Michael Feathers wrote a tough post recently on UI testing tools.
The fact of the matter is that UI based testing should be used for UIs: that’s it. You should not be testing your full application end-to-end through a UI Testing tool. First of all, that sort of testing couples some of the most important tests in your system to one of the most volatile parts of it.
I understand the frustration he speaks from, but I’ve always realized that you don’t really want to completely try to test through the front-end of the application. It can be useful with legacy systems to get a minimal test harness in place. With the right testers I’ve even seen some of the Mercury products used effectively for UI testing, though it probably required a 3-1 ratio of QA to developers and the tests were not customer tests, but written more as a regression suite.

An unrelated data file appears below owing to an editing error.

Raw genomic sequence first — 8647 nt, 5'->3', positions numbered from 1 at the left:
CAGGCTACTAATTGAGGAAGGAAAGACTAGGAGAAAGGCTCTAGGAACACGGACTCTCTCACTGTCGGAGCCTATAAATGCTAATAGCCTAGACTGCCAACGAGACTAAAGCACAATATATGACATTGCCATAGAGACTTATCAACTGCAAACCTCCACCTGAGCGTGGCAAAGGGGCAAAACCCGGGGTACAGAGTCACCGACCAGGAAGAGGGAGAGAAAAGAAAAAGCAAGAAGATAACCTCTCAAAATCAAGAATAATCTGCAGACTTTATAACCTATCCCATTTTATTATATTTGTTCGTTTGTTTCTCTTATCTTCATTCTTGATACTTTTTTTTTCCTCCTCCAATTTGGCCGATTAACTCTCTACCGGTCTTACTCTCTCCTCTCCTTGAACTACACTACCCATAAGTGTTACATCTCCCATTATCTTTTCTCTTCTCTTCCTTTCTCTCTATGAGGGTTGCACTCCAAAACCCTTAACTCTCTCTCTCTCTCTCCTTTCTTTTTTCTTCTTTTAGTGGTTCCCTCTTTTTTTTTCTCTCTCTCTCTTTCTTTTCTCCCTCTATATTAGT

My use of functional testing tools like Selenium has generally been for a spattering of end to end tests and some amount of customer tests. I’ve never really tried to achieve a high level of coverage with these tests. Obviously testing the business logic through something like Fitnesse is more effective or even setting up BDD style tests tend to make better customer tests.
I’ve actually been saddened over the past five years or so to see that tools like Fitnesse haven’t seen more adoption. I think the BDD development has put more of a focus on developing customer style tests, but in general if there are automated end-to-end test suites in place there often overly reliant on something like Selenium.